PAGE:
Vice Captain Beauden Barrett has buried any suggestions that will feed the All Blacks the bad blood between administrators for Bledisloe III in Perth on Sunday night.
With the Bledisloe Cup already in the vault at NZ Rugby HQ, the All Blacks won’t be fighting over silverware against the Wallabies at Optus Stadium and that in turn means finding other ways to get their hearts pumping.
The fact that the game is a dead rubber – a term the All Blacks loathe – could have been a turn-off for some viewers, had it not been for the recent snide brawl that broke out between NZ Rugby and Rugby Australia.
NZ Rugby’s refusal to send the All Blacks over Tasman until Sanzaar guaranteed the Springboks and Pumas’ arrival in Australia for the Rugby Championship meant that this test had to be postponed for eight days.
* All Blacks: New Captain Ardie Savea Must Clear Minds of 2019 Perth Loss
* Summary: All Blacks v Wallabies first Bledisloe Cup test
*Live: All Blacks v Australia in Bledisloe IV from Brisbane
That proved to be a major flashpoint between the two rugby entities, with Sanzaar and Wallabies coach Dave Rennie also expressing disapproval of the attitude of an unrepentant NZ Rugby.
Anton Lienert-Brown talks about the weeks on the road for the Al Blacks.
These public skirmishes may not have improved anyone’s reputation for diplomacy, but they should be great for broadcasters with an eye for their content.
While Rennie could use NZ Rugby’s late arrival as a way to set his men on fire, Barrett was adamant that the All Blacks wouldn’t dive into that playbook.
“They (the Wallabies) may use it as motivation, but we don’t believe in that as players,” Barrett said. “We have our own drivers and focus on this weekend.
“So if they want to lean on that, that’s entirely up to them. We understand it’s going to be a physical, brutal game. As are these exhibition games against Australia. So will expect that.”
The All Blacks, Barrett said, look at this in a more simplistic way.
They want to record a 3-0 series of whitewash. Last year a draw in Wellington, followed by wins in Auckland and Sydney, enabled them to retain the Bledisloe Cup for the 17th season in a row, but suffered a shocking loss in their last game against the old foe in Brisbane.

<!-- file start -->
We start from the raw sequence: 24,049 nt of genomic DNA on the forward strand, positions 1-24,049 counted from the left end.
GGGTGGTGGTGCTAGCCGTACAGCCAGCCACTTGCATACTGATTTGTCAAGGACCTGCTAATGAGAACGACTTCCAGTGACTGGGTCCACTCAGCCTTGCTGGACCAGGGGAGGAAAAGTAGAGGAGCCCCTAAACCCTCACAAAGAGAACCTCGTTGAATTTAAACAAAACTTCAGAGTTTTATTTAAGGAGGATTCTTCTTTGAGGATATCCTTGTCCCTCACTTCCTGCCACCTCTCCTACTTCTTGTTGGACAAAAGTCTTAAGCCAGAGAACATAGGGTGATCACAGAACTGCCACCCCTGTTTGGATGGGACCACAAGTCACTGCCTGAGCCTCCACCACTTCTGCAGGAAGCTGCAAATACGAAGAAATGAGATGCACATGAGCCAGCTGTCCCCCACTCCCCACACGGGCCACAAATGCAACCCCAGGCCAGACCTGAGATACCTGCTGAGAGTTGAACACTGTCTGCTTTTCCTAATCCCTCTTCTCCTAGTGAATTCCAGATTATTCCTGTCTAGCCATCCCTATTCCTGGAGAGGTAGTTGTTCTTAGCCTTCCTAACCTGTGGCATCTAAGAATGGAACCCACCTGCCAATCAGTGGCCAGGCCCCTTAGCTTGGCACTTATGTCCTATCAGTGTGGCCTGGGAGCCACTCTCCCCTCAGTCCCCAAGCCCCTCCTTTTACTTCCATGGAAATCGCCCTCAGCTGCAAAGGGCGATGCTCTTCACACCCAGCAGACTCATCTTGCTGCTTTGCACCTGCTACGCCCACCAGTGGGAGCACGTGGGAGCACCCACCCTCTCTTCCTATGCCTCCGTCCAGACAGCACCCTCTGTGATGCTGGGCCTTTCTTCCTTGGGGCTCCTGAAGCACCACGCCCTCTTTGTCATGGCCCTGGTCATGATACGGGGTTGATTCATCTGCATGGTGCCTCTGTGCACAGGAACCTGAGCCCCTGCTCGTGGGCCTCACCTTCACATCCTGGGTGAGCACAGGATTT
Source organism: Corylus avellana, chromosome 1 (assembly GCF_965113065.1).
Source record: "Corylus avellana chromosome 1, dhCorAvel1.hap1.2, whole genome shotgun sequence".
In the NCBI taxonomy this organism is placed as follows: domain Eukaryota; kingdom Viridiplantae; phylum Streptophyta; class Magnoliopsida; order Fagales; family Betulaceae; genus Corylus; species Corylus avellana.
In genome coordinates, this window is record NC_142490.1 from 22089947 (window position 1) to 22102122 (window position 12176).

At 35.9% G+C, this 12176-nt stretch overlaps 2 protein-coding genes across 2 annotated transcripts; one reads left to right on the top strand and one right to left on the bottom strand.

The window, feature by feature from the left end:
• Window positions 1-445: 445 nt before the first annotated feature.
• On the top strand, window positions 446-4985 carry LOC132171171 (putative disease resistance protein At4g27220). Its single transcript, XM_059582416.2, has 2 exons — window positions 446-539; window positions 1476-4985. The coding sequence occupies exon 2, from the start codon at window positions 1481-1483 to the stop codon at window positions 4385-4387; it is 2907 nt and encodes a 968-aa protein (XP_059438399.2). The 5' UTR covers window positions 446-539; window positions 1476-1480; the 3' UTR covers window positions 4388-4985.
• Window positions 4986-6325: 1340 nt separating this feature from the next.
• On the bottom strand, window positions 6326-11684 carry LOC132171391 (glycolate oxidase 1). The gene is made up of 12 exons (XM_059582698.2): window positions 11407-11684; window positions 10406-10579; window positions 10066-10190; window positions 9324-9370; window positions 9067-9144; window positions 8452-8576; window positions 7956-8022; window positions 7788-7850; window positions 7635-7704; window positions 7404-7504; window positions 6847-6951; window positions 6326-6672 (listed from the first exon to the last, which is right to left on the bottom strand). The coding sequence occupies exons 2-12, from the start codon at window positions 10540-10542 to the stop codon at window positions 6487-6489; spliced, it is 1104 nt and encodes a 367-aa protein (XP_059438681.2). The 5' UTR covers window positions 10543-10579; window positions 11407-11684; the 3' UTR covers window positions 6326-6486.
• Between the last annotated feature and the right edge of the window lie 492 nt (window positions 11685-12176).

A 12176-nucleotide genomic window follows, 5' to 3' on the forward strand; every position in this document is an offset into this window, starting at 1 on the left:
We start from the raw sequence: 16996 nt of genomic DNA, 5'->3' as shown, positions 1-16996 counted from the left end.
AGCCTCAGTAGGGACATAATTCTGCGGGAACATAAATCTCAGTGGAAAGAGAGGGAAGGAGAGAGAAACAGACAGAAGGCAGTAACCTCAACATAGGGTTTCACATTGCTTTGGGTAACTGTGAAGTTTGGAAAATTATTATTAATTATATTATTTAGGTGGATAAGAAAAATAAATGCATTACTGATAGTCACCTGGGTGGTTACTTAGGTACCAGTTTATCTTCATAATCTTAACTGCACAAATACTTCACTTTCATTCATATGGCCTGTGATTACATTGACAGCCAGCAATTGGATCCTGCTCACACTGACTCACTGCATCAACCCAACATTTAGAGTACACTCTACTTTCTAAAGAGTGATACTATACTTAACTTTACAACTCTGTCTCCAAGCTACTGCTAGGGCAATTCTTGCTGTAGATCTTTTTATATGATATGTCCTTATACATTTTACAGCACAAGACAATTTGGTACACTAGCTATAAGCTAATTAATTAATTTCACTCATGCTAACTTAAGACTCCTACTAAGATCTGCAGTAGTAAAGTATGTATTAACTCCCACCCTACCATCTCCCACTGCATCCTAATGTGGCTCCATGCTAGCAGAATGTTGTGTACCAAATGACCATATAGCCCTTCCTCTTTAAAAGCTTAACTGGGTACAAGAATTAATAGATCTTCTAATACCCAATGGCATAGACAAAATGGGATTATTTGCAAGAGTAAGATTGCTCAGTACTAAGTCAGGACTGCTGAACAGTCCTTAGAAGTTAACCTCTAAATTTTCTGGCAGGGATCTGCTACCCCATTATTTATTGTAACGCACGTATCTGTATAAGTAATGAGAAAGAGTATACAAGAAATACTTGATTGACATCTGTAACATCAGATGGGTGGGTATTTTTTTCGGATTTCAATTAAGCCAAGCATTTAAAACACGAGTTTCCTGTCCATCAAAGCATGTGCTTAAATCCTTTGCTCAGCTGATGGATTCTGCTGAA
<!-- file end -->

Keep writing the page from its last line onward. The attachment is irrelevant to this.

“Certainly, we are aware of these matches and the number of times we have failed to make a clean sweep after a successful Bledisloe Cup,” acknowledged Barrett.
“But we are participating in the Rugby Championship here and we want to build on that. And that starts on Sunday.”
The first five-eighth Barrett and lock Brodie Retallick have been appointed alternates to new skipper No 8 Ardie Savea. With Sam Whitelock, Aaron Smith – both leading the party in the earlier tests while Sam Cane is recovering from surgery – and Richie Mo’unga staying in New Zealand as their partners are expecting babies, the new skipper Savea will have a revamped lineup. lead.
Barrett, with 93 test caps, will be delighted to have the chance to start at number 10 in Mo’unga’s absence; Barrett has stated that he no longer wants to be a fullback and cannot ruin the chance to prove to coach Ian Foster how valuable he can still be in the playmaker’s work.
Barrett has made five test appearances this year, but with only one start against Fiji in Dunedin.
While Foster will have to make changes to the side that defeated the Wallabies 57-22 in Auckland on August 14, the depth of his team and experience means he is much better placed than Rennie to win this.
Rennie will also once again be without first-five James O’Connor due to an injury, meaning he will not play against the All Blacks this year. There’s a chance that veteran Quade Cooper will be named at number 10 and a tasty duel with Barrett will begin.
Barrett said his role as vice captain would not change his approach.
“We are going to do what we normally do, and that is well guided by our actions. And support Ardie. We’re happy for Ardie, actually madly in love with him.”